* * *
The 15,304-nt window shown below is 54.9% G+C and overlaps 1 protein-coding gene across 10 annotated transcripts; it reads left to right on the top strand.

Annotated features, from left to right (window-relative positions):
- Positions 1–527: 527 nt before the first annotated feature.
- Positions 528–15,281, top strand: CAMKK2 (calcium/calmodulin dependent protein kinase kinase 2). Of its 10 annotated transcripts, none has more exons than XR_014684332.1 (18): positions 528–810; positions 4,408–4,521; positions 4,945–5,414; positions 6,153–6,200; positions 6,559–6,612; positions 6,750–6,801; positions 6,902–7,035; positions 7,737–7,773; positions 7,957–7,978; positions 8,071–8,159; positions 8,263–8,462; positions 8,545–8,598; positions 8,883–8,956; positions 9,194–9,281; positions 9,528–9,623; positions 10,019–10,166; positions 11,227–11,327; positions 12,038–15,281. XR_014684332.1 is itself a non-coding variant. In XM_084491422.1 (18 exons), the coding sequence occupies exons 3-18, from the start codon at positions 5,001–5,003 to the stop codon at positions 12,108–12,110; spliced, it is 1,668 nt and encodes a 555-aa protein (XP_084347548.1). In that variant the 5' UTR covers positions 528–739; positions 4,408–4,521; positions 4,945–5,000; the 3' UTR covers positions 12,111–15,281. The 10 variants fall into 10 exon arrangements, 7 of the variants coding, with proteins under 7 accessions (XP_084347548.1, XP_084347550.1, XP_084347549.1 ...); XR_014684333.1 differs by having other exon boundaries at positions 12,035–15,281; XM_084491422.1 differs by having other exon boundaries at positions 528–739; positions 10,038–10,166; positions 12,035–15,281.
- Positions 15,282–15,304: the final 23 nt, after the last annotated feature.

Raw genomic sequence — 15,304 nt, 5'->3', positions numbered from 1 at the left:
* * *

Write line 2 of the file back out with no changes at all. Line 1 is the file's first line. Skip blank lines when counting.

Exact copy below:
Annotated features, from left to right (window-relative positions):